My life flows on in endless song; above earth’s lamentation,
I hear the sweet, though far off hymn that hails a new creation.
No storm can shake my inmost calm while to that Rock I’m clinging.
Since Christ is Lord of heaven and earth, how can I keep from singing?
— Robert Lowry, Bright Jewels for the Sunday School, 1869
I want to sing!
Having grown up in a singing culture, I am accustomed to singing. When I feel a psalm deep down within me wanting to sprout wings and fly, I am accustomed to let it loose. A sort of endless song.
We have songs of joy, praise, triumph, confidence, assurance, hope, grief, lament, comfort, and gratitude. Songs that affirm, announce, declare, unite, instruct, comment, confess, or question.
They’re not all religious. We have songs lofty and low. That celebrate, among other things, spirit and sport, summer and seasides, nation and nature, food and fun. My musical spouse and I make up songs (often rehashing a certain Natalie Sleeth tune).
We have many different playlists! And I let them loose when I’m driving in the car, or around the house, chopping carrots, pushing the mower, or taking a shower. My longsuffering spouse occasionally asks me if I can please not sing.
I want to sing together!
But just as birds of a feather flock together, my songs seek companionship. I miss singing in church. I miss singing in the community. I miss singing at the ballpark. And that’s what songs do . . . they unite! Or forge, or motivate, or create a common ground.
Yet, because of Covid-19, the together part isn’t happening for the time being. At least with any convenience. With internet and software, we are working our way around it to some degree, but it isn’t quite the same.
So we have to hang our harps in a strange new landscape. And wait. But I have faith that the waiting is not in vain. That the empty spaces are something into which God can walk. That the mystery of the future will tune our hearts to a different hymn.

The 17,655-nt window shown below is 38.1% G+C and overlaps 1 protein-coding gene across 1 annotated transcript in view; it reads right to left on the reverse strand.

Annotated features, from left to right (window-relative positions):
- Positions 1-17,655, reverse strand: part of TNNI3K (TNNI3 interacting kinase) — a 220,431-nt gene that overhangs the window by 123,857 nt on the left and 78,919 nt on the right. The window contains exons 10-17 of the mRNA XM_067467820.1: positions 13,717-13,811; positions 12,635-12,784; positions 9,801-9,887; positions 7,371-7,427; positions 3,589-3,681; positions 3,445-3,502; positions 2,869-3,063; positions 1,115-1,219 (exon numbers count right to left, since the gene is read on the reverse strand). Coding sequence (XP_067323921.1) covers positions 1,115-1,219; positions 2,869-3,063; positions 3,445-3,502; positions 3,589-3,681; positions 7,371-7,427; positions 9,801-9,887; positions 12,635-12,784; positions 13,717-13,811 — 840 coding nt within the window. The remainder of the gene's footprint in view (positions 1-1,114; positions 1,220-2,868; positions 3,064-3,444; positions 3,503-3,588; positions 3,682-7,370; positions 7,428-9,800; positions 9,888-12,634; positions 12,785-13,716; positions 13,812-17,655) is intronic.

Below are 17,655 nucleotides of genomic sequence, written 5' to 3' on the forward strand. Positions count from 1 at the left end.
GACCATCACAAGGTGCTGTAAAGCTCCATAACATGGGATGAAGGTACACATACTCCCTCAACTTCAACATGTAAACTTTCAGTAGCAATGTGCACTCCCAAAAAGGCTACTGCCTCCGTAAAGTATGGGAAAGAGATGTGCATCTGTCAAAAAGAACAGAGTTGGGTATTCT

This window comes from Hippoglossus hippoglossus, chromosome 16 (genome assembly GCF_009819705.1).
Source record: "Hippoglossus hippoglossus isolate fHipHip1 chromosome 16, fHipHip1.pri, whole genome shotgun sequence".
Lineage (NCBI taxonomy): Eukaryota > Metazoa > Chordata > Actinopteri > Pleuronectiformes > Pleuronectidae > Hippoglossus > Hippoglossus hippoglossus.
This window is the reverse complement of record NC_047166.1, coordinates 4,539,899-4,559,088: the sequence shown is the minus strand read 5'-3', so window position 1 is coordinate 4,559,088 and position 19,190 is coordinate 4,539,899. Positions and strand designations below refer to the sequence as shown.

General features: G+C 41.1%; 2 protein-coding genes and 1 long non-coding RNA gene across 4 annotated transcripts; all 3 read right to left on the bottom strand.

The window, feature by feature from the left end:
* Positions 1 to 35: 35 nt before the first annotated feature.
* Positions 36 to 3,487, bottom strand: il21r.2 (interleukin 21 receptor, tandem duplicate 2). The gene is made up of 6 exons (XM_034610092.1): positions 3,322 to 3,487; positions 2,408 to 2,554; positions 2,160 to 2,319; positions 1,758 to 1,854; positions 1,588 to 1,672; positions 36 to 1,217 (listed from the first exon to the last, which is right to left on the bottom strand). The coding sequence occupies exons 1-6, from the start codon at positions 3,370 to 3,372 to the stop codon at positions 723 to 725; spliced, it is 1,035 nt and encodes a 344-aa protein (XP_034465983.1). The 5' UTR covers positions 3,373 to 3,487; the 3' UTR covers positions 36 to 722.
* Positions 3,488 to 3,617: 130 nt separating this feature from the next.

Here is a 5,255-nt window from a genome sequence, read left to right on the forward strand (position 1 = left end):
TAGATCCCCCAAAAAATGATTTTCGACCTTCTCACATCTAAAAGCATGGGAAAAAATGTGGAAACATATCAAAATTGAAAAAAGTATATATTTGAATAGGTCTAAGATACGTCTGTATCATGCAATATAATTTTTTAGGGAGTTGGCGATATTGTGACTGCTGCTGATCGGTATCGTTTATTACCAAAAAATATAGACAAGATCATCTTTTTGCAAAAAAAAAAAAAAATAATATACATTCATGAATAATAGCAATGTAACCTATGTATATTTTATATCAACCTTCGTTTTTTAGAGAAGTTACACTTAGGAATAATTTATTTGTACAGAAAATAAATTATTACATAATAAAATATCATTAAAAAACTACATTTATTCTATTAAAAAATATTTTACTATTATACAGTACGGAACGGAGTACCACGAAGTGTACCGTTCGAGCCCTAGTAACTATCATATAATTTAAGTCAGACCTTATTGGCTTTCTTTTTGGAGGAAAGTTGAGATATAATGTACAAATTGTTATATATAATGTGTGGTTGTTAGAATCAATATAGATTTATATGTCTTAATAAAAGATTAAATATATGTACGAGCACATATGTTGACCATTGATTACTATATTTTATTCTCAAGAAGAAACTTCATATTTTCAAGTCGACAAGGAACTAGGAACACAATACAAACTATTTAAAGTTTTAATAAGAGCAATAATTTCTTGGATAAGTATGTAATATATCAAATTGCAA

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Let me be with you
in the silence
that is to come,
to sing with all the saints
an endless hymn
of love for you.
— Richard Beale, Silence and the Gift, 1994
♦ ♦ ♦
I want to sing Hallelujah!
As I wait for the return of the song (and it will return),
I’ll listen to the music implicit in the world around me —
that “far off hymn” — the singing of birds,
the rhythm of the skies,
the sounds of water
and of children’s laughter,
and I’ll continue to join my songs with those of others in new ways.
And in new directions:
singing into the future the song of the past
and into the past, the song of the future.
God is in the song AND the breath.
And the lyric of all songs will comprise
one grateful and singular Hallelujah!
Even now . . . in this time of silent churches and concert and symphony halls and stadiums.
As Leonard Cohen sang: “. . . even though it all went wrong, I’ll stand before the Lord of Song with nothing on my tongue but Hallelujah!”
How can I keep from singing? I can’t. Because I cannot let go of this faith that has hold of me. Through thick and thin, song is the gift of that faith. Hallelujah.
♦ ♦ ♦
The 15th century illustrated manuscript leaflet is from a book of chants featuring musical notation on red staves. It is provided courtesy of the J. Paul Getty Museum’s Open Content Program and features an image of a man singing, framed within the initial A of the word “Alleluia.”